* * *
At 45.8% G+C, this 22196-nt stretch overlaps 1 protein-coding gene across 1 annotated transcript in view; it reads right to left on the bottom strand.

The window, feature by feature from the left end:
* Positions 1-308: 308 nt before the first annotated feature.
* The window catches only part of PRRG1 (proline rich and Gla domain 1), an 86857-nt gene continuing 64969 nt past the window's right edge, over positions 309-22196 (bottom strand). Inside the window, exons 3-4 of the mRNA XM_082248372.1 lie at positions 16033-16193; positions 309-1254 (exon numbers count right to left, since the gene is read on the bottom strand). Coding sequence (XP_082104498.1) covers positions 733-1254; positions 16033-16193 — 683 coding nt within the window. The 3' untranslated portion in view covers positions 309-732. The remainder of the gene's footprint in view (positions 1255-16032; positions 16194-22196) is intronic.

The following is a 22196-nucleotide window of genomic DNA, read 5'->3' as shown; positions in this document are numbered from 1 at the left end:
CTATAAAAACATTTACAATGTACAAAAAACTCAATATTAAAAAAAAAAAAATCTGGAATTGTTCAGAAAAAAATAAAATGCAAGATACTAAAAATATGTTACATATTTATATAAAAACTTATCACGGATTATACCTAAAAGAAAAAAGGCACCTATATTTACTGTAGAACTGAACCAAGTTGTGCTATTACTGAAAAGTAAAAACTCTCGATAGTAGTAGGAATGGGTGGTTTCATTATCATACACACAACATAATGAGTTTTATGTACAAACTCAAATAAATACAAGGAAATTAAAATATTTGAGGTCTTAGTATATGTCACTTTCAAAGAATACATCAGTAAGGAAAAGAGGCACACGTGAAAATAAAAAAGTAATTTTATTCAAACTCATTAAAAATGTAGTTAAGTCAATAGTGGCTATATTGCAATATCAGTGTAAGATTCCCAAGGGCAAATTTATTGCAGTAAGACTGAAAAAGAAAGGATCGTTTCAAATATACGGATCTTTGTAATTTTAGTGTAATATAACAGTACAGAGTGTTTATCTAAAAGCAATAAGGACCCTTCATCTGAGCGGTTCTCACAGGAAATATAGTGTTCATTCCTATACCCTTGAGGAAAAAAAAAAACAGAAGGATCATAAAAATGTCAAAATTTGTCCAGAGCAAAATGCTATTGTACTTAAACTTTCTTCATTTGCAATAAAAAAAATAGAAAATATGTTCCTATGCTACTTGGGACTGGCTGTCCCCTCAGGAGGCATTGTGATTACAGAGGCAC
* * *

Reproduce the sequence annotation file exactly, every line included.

At 45.8% G+C, this 22196-nt stretch overlaps 1 protein-coding gene across 1 annotated transcript in view; it reads right to left on the bottom strand.

The window, feature by feature from the left end:
* Positions 1-308: 308 nt before the first annotated feature.
* The window catches only part of PRRG1 (proline rich and Gla domain 1), an 86857-nt gene continuing 64969 nt past the window's right edge, over positions 309-22196 (bottom strand). Inside the window, exons 3-4 of the mRNA XM_082248372.1 lie at positions 16033-16193; positions 309-1254 (exon numbers count right to left, since the gene is read on the bottom strand). Coding sequence (XP_082104498.1) covers positions 733-1254; positions 16033-16193 — 683 coding nt within the window. The 3' untranslated portion in view covers positions 309-732. The remainder of the gene's footprint in view (positions 1255-16032; positions 16194-22196) is intronic.

The following is a 22196-nucleotide window of genomic DNA, read 5'->3' as shown; positions in this document are numbered from 1 at the left end:
CTATAAAAACATTTACAATGTACAAAAAACTCAATATTAAAAAAAAAAAAATCTGGAATTGTTCAGAAAAAAATAAAATGCAAGATACTAAAAATATGTTACATATTTATATAAAAACTTATCACGGATTATACCTAAAAGAAAAAAGGCACCTATATTTACTGTAGAACTGAACCAAGTTGTGCTATTACTGAAAAGTAAAAACTCTCGATAGTAGTAGGAATGGGTGGTTTCATTATCATACACACAACATAATGAGTTTTATGTACAAACTCAAATAAATACAAGGAAATTAAAATATTTGAGGTCTTAGTATATGTCACTTTCAAAGAATACATCAGTAAGGAAAAGAGGCACACGTGAAAATAAAAAAGTAATTTTATTCAAACTCATTAAAAATGTAGTTAAGTCAATAGTGGCTATATTGCAATATCAGTGTAAGATTCCCAAGGGCAAATTTATTGCAGTAAGACTGAAAAAGAAAGGATCGTTTCAAATATACGGATCTTTGTAATTTTAGTGTAATATAACAGTACAGAGTGTTTATCTAAAAGCAATAAGGACCCTTCATCTGAGCGGTTCTCACAGGAAATATAGTGTTCATTCCTATACCCTTGAGGAAAAAAAAAAACAGAAGGATCATAAAAATGTCAAAATTTGTCCAGAGCAAAATGCTATTGTACTTAAACTTTCTTCATTTGCAATAAAAAAAATAGAAAATATGTTCCTATGCTACTTGGGACTGGCTGTCCCCTCAGGAGGCATTGTGATTACAGAGGCAC